As companies continue to explore new outsourcing and cloud services models in search of improved cost and productivity efficiencies, service providers are being asked to handle increasingly sensitive types of data. However, some customers are not seeking heightened security measures from their vendors to safeguard this sensitive data.
A recent study by Gemalto regarding The State of Payment Data Security provided some telling examples. More than half (55%) of the IT security practitioners surveyed did not know where all of their company’s payment data was stored or located. 59% of the responding IT security practitioners said that their companies allow third-party access to payment data, but, of those, only 34% require the use of multi-factor authentication to protect such data. The study also found that less than half (44%) of those surveyed use end-to-end encryption to secure their payment data.
This was emphasized recently in the Online Trust Alliance’s (OTA) 2016 Data Protection Breach and Readiness Guide, where the OTA included among its key lessons the important reminders that “security is beyond your walls” and that the level of protection required for data should be determined by taking into account the nature and sensitivity of such data.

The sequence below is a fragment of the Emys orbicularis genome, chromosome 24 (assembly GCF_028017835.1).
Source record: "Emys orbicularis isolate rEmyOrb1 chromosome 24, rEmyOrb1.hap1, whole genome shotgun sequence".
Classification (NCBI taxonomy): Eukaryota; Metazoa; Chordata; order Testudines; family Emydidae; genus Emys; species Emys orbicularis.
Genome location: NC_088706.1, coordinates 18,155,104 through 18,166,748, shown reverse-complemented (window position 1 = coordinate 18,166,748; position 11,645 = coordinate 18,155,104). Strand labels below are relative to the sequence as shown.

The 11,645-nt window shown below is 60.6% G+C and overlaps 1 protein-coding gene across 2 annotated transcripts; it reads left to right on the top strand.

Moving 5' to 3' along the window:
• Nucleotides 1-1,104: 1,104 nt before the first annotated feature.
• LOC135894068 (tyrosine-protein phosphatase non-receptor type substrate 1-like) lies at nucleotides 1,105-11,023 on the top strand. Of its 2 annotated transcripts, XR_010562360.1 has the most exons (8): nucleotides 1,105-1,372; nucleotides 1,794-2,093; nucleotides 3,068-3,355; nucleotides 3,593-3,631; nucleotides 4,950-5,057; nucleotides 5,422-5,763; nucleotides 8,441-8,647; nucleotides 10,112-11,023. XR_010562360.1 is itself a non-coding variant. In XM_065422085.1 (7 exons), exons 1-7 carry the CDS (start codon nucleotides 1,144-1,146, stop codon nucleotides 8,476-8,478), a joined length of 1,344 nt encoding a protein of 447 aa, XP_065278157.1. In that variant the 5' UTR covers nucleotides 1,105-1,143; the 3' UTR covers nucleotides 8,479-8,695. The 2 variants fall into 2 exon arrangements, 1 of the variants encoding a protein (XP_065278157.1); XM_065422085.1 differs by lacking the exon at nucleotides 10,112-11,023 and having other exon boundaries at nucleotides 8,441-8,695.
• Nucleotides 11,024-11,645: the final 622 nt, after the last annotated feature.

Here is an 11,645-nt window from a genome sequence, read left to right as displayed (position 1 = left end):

In keeping with this concept, companies should be looking to develop comprehensive vendor risk assessment programs to make sure their sensitive data is protected, even when outside of their immediate control. An effective risk assessment program is an ongoing operation and should include:
- understanding the nature of any data which a particular vendor may be able to access or store;
- conducting risk assessments as part of the vendor selection process prior to awarding a contract;
- making vendor security capabilities part of the key decision criteria for any RFP or other selection process;
- requiring robust and specific data security protections within the contract itself; and
- continuing to review vendor security practices and to assess compliance with contractually-mandated measures on a periodic basis over the term of the entire vendor relationship.